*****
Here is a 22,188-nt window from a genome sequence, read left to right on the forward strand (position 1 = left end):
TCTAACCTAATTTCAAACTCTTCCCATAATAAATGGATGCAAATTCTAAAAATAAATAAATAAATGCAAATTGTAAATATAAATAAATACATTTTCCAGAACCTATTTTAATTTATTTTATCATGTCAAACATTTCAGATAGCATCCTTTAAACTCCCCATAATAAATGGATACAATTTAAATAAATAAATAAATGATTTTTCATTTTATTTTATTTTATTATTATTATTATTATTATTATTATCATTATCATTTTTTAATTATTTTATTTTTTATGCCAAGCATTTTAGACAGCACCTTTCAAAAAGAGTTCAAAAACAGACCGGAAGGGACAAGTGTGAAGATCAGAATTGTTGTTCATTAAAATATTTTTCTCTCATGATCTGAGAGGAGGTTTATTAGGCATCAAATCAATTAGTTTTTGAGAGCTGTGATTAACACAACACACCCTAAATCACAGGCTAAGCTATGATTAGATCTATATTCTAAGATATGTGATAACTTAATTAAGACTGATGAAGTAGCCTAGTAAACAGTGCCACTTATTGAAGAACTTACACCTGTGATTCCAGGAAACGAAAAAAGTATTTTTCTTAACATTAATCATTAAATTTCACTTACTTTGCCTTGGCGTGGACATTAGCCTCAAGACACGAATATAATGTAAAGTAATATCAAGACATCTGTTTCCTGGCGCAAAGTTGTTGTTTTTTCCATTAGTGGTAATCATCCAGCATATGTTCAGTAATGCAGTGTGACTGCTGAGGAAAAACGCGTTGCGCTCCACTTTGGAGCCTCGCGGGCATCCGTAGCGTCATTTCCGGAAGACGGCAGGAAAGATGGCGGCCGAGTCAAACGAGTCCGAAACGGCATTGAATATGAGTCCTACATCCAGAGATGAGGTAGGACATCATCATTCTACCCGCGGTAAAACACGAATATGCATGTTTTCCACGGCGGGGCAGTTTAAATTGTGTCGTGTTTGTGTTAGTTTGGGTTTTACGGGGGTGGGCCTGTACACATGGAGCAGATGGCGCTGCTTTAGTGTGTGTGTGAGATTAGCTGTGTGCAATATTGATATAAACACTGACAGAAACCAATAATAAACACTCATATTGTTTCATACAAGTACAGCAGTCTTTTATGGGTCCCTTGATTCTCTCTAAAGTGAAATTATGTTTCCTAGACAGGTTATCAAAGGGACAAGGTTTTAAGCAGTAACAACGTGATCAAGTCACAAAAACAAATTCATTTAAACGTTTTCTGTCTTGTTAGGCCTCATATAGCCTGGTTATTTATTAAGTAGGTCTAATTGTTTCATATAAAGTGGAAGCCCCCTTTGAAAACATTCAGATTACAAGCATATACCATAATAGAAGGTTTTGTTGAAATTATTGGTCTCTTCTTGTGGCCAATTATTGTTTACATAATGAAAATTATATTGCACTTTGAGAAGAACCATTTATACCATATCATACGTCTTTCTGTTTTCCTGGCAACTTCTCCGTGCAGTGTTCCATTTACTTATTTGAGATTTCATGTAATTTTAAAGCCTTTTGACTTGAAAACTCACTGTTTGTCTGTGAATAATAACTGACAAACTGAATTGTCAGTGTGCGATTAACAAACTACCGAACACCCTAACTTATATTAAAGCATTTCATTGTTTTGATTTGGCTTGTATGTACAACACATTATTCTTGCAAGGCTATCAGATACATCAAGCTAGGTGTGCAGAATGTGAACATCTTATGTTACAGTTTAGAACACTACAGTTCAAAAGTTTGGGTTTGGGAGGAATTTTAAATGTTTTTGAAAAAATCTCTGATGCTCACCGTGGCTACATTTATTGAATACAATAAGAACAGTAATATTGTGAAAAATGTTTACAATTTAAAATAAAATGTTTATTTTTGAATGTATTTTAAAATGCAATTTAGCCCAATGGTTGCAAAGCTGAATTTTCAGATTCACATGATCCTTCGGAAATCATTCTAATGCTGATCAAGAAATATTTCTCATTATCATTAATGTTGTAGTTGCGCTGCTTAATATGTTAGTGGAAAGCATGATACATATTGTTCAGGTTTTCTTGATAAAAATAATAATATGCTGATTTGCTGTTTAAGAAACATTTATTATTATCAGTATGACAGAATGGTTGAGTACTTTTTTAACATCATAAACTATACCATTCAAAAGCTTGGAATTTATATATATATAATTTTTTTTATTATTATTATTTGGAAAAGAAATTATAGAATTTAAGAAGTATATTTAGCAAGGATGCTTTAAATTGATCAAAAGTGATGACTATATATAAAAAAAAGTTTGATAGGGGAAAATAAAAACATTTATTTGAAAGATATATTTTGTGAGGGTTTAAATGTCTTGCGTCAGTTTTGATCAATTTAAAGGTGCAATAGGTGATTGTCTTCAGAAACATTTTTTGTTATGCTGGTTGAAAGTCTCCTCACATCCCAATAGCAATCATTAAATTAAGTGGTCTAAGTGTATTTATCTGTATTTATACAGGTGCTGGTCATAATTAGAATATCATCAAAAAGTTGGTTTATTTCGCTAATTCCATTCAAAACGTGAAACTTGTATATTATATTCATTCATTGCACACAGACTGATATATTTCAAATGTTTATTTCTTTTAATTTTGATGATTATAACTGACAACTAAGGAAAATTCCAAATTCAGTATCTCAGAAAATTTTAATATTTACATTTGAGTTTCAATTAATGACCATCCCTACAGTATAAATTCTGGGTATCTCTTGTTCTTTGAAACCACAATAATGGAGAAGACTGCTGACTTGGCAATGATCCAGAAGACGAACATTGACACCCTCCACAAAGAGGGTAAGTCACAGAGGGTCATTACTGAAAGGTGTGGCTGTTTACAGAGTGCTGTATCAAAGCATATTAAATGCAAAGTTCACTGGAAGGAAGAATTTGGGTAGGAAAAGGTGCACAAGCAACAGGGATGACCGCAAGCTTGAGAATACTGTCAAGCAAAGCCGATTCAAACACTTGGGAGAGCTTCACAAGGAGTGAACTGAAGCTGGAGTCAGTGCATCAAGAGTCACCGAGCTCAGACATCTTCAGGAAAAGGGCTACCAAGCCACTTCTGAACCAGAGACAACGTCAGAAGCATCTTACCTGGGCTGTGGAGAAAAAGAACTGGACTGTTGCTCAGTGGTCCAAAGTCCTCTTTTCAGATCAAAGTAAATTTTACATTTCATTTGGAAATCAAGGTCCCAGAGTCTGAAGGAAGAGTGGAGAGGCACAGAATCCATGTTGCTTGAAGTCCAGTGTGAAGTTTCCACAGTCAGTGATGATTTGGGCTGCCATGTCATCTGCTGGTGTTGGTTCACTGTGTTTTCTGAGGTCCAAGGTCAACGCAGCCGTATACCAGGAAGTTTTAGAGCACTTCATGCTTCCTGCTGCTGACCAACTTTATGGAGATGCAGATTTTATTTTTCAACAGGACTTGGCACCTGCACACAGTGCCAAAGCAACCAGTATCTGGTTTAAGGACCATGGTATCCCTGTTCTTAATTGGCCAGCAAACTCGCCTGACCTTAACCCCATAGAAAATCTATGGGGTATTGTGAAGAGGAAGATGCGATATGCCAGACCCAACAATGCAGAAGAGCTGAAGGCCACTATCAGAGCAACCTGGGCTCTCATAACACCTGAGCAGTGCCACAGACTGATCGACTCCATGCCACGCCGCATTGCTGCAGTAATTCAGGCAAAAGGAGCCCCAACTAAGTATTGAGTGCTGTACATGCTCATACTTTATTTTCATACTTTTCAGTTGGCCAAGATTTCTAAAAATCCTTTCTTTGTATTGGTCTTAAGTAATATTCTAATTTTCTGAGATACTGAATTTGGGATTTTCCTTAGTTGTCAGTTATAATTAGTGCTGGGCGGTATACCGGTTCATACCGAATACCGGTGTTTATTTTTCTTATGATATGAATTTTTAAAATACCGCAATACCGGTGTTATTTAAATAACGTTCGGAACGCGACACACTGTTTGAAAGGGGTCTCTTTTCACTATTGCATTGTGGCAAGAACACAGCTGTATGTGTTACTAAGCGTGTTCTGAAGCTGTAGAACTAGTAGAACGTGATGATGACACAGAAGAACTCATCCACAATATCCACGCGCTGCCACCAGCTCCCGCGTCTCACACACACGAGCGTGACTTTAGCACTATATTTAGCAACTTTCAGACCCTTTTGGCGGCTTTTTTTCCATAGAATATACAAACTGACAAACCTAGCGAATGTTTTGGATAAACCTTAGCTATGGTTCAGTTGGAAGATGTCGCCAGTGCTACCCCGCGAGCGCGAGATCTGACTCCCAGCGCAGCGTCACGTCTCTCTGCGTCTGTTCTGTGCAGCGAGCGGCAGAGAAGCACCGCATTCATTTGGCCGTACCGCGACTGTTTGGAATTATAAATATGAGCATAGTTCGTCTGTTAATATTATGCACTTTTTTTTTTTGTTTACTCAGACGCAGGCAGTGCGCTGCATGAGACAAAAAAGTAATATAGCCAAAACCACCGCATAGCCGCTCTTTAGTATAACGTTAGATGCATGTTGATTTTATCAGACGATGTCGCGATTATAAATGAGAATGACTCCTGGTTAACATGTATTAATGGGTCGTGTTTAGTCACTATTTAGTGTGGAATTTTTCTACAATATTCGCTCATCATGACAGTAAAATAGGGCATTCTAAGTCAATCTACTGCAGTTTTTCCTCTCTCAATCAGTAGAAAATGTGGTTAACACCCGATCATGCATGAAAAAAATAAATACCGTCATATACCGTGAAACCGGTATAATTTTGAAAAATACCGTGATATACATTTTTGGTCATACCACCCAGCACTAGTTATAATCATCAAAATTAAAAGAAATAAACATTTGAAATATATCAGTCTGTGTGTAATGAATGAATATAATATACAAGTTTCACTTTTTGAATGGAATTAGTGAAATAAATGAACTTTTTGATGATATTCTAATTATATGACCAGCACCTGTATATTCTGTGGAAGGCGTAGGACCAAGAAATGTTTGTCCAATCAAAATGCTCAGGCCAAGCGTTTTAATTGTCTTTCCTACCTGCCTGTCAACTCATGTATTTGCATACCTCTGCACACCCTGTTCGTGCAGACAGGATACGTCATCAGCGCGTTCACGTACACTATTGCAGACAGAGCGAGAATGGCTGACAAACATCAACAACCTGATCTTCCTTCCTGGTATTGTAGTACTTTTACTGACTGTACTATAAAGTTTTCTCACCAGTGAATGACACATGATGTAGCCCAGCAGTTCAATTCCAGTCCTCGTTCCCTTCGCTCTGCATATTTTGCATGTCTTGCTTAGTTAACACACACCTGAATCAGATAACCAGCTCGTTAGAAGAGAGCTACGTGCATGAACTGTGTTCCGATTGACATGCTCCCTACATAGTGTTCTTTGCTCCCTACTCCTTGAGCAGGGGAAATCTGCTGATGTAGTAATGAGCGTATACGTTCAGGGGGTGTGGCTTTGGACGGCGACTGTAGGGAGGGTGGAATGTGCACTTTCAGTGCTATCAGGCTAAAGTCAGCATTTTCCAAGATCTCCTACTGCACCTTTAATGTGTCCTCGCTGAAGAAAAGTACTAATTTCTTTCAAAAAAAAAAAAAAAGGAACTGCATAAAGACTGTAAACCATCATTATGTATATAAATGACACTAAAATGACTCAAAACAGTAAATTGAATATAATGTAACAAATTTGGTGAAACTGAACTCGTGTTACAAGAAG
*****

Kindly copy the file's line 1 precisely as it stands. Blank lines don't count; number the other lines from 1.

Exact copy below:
Here is a 22,188-nt window from a genome sequence, read left to right on the forward strand (position 1 = left end):